Purchase-as-a-demo: This I’m actually in favour of. The ‘death of the demo’ has many reasons cited, with developers and publishers claiming that demos cost sales. The only figures I’ve seen on this point are highly dubious, and seem to indicate that only shitty games lose sales from putting out a demo, but they make arguments about the man-hour cost of creating the demo compared to developing… oh, anything else. Well this way, there are no development costs! Just a two-hour-or-commit-your-money timer! Win:win.

    Discouragement of <2hr games: This is the only one where I don’t see much of an up-side. All I can offer is the non-consolation that if your game doesn’t last two hours, Steam was probably not your vehicle for success in the first place.

    DRM-free folder-copying: Oh please, really? Yes, because we all know that a copy of the game folder for your DRM-free title was impossible to source from anywhere else. Look, if anything, it’s probably more effort to buy a new-release title and claim a refund than it is to torrent it. (Hint: try ‘GOG torrent’ sometime. Somewhat related: GOG reckon from their own measurements that piracy of GOG titles is lower than they or publishers expected, which is probably why they’re getting more new-release titles. Publisher confidence comes from numbers and results, not altruism.) They might have a point about more obscure titles that don’t make it to the torrent sites out of sheer unpopularity, or age… but seriously? Steam’s DRM is so utterly benign that you’re hardly being draconian by requesting that users check in with Steam’s library to see if the game belongs there before starting up the first time, then being allowed to run in offline mode forever after. If offline mode doesn’t suit your needs, then your needs are either incredibly niche or are just a cover for ‘share with a friend’ piracy anyway.

    I’m not seeing anything to even remotely outweigh the benefit of an avenue for refunds.

  • Seriously, some of these concerns are pretty ridiculous. So, someone is going to go to the trouble of buying a game on steam, finishing it before the 2 hours and getting a refund? Or, buy the game, copy it over to another folder and then request a refund? If people want to circumvent paying for a game, why are they going to bother doing that when they can just pirate it?

  • i doubt many will abuse the 2hr thing. look at people’s libraries after steam sales… so many games unplayed.

    really, if people didn’t actually want to pay, they’d just pirate it. its easier and you don’t have to worry about any transactions.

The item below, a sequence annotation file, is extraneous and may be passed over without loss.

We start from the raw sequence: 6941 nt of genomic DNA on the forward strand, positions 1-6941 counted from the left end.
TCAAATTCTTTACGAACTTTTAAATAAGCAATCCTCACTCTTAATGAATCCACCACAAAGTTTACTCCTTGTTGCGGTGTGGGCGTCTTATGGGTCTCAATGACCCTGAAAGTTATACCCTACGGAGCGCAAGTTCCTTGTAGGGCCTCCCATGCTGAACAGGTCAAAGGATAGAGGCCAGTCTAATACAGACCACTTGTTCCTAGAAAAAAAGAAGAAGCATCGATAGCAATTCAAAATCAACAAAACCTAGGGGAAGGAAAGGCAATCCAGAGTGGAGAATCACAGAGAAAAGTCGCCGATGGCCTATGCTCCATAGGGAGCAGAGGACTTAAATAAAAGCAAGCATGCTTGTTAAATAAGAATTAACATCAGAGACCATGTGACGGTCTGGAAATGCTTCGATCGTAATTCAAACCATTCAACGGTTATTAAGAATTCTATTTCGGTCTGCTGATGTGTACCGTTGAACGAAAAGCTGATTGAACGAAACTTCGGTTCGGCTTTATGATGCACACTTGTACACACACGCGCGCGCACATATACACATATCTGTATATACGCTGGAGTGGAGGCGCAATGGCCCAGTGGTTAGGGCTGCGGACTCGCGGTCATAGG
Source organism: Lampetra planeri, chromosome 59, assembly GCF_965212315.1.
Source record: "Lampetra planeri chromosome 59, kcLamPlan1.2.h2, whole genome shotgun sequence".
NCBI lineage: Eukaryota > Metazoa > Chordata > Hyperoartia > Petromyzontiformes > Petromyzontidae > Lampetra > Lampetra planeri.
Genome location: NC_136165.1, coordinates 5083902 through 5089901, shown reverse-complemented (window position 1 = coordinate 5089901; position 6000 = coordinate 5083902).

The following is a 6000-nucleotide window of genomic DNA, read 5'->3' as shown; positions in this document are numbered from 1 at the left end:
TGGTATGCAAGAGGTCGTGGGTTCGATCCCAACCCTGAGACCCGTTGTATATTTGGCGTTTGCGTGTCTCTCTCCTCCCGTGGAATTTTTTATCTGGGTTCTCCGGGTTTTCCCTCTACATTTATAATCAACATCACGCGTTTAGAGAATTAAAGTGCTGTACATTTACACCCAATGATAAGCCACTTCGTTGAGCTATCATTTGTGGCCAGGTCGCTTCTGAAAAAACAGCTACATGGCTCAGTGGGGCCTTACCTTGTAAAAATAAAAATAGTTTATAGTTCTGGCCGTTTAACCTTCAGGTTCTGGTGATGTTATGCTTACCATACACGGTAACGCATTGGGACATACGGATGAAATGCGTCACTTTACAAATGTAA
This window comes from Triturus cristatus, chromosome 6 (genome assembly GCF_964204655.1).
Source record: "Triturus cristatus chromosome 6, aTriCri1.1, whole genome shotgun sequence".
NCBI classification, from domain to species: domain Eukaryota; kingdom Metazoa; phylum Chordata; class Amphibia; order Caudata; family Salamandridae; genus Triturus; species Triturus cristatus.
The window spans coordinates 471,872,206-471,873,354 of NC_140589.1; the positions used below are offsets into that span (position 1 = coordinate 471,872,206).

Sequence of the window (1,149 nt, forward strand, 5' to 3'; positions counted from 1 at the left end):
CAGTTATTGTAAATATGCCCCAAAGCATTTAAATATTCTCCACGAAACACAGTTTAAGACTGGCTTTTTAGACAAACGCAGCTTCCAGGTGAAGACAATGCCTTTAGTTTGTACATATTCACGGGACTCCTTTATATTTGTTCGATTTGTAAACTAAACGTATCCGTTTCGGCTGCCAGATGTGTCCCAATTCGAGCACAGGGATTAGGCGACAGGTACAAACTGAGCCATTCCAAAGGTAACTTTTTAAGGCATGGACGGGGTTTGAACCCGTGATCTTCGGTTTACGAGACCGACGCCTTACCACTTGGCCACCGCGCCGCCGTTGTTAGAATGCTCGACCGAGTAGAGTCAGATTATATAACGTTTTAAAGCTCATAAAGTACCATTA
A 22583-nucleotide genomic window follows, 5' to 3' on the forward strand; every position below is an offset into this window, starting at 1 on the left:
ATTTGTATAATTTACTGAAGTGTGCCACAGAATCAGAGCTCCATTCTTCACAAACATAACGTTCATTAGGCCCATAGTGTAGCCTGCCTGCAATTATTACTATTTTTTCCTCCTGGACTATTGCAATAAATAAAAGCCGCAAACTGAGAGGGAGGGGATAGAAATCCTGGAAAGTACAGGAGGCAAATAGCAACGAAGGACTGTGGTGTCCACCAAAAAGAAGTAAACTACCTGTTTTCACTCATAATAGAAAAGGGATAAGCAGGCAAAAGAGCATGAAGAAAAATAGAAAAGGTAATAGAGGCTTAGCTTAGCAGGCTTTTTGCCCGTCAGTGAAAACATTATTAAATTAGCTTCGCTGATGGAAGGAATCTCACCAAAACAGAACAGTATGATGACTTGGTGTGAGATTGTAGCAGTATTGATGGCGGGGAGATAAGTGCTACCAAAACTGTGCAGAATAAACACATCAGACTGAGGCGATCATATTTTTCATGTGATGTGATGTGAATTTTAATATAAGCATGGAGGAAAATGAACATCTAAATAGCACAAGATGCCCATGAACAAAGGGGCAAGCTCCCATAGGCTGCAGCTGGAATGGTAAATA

• No different from EB’s return policy, in fact its a lot stricter.
    If you can finish a game in under 2 hours, then it should be free in the first place IMO

  • This system seems like a pretty good first go. I mean, there’ll definitely need to and probably will have revisions as the system matures.

    The time will always be contentious because of the varied playtime in games. An average Witcher 3 run would be different to most indie games or FPSes. And how would you calculate the average play time of open ended games like say Cities:Skyline or football manager. So 2 hours is a good set point to know at least the game isn’t overly buggy (and actually works).

    Maybe they need another policy for indie games (but that’d also add more confusion since indie RPGs are coming out more and more as well…)

    As for review bombing, just have a automated check that deletes the review if the person refunds the game. That way only people who played and kept the game (even if they uninstall it) can review

  • sooo what happens for people who brought something like Deus Ex 2 (yes, shame on me in the first place) which still to this day doesn’t work…….

  • Americans!!! All the complaints are from americans and their Buyer Beware culture!!!

    There can be exploits, as mentioned above… but thats what Steam says by monitoring it. If they detect anyone pulling any of the stuff mentioned, up comes a new monitoring script, automatic refusal of refunds for individuals or habitual mechanics. Also takes 2 weeks for a refund to clear, so that time period will mess with any major attempts by individuals to pull any freaky stuff on a repeated basis… ie the person with a refund request for every game that came out in the last week is going to be sending off alarm bells.

    I hope this improves the quality of the game market with the crappy greenlights that just turn over stock assets into a Unity sandbox etc… cause if Valve has to start turning over 90% of cash back on certain “developers” or styles of games, then they will just save themselves the hassle and flat out ban them from using their service.

    This will see the better quality of games make it to the consumers where they belong.
    You may get 2 or 3 refund requests before your account is flagged.

  • I’m kind of interested but how is this a problem for everyone? Is it just that you think it’s a problem for everyone but couldn’t contain the hyperbole?

  • pitty i can’t do it on previous purchases
    Grid 2
    Grid Autosport
    F1 2011
    F1 2012
    F1 2013

    spent HOURS trying to get them to work, with codemasters, and they have given up, as they realize it was an issue with the game engine, and not fixable.

    end of the day though, it is a good thing, the point someone made about demos costing them sales, well, correct
    no demo, i won’t usually buy it for a while.
    or i will find my own demo.

    if the demo is costing them sales, it is because it is probably unfinished, or simply crap.
    how many games have you guys got with very little hours because they are just rubbish?
    if you had a demo of the game, would you have purchased it?

  • How do you know Nina, Nathan? How did you get that interview? Why did you link to three of her games?

  • My only problem is when you purchase a game by accident or it doesn’t work properly, you’re forced to play that game for a while as it’s all you got…. >:( VALVE GET IT RIGHT!